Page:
Floridians can get information about the coronavirus and speak to a nurse through a new phone service.
AdventHealth is launching the free service, 877-VIRUSHQ, for anyone who has questions about COVID-19, according to a news release. The line is available 24 hours a day, seven days a week, and connects callers to resources such as the Centers for Disease Control and Prevention and the Florida Department of Health.
While the phone line is not intended to replace a physician-patient relationship, nurses can answer general medical questions and will refer the caller to the appropriate next steps, such as connecting them to AdventHealth Centra Care, AdventHealth eCare or other health-care providers.
“AdventHealth recognizes there are a lot of misunderstandings in our communities when it comes to COVID-19 and we want to provide our neighbors with a simple, trusted resource to help alleviate fears and answer common questions,” says Dr. Peter Schoch, chief medical officer of integrated health services for AdventHealth’s Central Florida Division. “We are hopeful this service will also offload non-clinical call volumes from health-care offices, helping providers across the state by freeing up their staff to focus on those who need the most immediate, critical care.”
AdventHealth also launched coronavirussignsandsymptoms.com, where consumers can get answers to questions such as “Am I at risk?” “What should I know if I am pregnant?” and “How can I protect myself from this and other viruses, like the flu?”
“While the risk for coronavirus infection in Florida remains low, it’s vital that the public be equipped with the facts to help prevent the potential spread of the virus,” says Dr. Vincent Hsu, infection control officer at AdventHealth. “We hope the community will use these resources, remain vigilant and help keep Florida healthy by taking simple steps such as staying home if you’re sick and routine hand washing.”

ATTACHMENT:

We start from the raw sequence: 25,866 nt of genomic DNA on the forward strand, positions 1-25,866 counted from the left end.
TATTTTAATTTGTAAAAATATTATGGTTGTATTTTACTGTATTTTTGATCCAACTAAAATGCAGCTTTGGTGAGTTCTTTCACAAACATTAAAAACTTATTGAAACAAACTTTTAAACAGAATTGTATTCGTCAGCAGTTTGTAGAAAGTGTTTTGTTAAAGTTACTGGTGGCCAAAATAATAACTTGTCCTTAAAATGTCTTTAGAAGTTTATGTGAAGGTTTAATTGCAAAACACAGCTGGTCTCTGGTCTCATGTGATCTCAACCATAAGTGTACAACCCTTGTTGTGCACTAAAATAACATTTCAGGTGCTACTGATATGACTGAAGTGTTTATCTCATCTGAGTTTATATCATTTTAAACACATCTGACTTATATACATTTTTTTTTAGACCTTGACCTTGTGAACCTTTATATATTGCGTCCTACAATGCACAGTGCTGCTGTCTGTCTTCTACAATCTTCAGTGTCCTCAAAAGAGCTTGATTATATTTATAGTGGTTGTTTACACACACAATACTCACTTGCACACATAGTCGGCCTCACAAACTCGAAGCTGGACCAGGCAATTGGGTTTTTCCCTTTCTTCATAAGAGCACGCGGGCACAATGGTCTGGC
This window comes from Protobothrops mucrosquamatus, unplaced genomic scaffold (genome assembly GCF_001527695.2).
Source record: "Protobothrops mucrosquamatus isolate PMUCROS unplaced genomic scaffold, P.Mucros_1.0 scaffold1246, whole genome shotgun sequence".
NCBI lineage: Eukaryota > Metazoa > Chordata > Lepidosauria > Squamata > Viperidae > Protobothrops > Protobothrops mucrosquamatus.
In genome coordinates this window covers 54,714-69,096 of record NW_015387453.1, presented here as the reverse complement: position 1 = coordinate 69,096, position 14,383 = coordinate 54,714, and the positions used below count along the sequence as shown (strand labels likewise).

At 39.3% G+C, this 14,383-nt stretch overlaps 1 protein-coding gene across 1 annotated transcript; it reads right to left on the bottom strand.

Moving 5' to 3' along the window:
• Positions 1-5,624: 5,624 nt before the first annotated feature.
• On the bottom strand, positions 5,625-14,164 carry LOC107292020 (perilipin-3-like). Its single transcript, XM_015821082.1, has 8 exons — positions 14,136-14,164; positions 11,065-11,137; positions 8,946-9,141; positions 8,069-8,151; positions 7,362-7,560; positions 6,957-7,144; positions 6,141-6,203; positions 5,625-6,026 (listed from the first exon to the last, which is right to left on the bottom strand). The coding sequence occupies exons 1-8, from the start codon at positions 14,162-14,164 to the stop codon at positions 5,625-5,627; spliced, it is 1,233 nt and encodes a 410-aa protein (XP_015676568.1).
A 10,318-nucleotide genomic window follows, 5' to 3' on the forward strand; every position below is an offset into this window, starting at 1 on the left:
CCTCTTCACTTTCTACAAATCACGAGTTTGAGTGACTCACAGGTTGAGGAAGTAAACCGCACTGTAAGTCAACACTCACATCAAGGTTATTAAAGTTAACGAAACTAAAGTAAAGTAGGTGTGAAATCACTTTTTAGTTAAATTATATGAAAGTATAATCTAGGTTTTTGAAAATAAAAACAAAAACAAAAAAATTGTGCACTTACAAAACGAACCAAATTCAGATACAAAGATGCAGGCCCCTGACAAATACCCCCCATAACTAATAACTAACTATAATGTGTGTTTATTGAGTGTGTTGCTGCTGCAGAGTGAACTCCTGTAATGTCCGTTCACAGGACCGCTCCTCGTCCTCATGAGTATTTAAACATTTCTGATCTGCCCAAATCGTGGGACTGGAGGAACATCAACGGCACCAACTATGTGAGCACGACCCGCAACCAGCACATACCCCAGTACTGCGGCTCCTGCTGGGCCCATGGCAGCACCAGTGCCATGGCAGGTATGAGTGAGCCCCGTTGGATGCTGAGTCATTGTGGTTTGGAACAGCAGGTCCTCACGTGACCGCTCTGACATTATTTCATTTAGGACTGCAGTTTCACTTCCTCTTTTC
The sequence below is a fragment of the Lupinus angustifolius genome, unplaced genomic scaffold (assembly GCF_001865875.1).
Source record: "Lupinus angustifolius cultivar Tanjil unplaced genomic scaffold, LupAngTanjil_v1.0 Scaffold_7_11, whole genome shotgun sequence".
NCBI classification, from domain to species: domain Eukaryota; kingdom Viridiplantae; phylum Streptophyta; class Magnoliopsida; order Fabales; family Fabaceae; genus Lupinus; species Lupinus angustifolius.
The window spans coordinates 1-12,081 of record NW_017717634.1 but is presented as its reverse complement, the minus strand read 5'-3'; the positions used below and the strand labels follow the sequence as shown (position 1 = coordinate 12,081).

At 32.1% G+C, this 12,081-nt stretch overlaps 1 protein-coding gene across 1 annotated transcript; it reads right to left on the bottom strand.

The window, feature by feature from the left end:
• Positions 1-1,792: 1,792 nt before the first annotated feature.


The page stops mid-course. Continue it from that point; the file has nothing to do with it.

Information provided by the CDC:
How is COVID-19 spread?
Easily spread via person-to-person contact.
Close contact (within 6 feet).
Airborne respiratory droplets.
Possibly from contact with infected surfaces or objects, then touching own mouth, nose or eyes.
Spread when the person is the most symptomatic (sickest).
Symptoms may last up to 14 days.
Limit nonessential travel outside of the United States to affected areas.
If sick, reduce interaction with the public.
Avoid close contact with people who are sick.
Avoid touching your eyes, nose and mouth.
Encourage sick employees to stay home until they are free of fever (100.4 degrees F) without the use of antipyretics (Tylenol, Motrin, etc.).
If a sick employee arrives to work, separate the sick employee from others and send them home.
If you must go out in public, wear a simple face mask to help prevent spread of disease, including flu-like symptoms.
Practice good hygiene.
#1 HAND WASHING! Wash your hands often with soap and water for at least 20 seconds, especially after going to the bathroom; before eating; and after blowing your nose, coughing or sneezing. If soap and water are not readily available, use an alcohol-based hand sanitizer with at least 60 percent alcohol.
Cough in sleeve, not in hands. Or, cover your cough or sneeze with a tissue, then throw the tissue in the trash.
Clean door handles, workstations, countertops, and bathrooms using a regular household detergent and water, then disinfect.
Provide disposable wipes so employee can wipe down surfaces.
For more information:
Florida Department of Health, 866.779.6121, staffed 24 hours a day. floridahealth.gov.
Center for Disease Control and Prevention, cdc.gov/coronavirus/2019-ncov/community/index.html.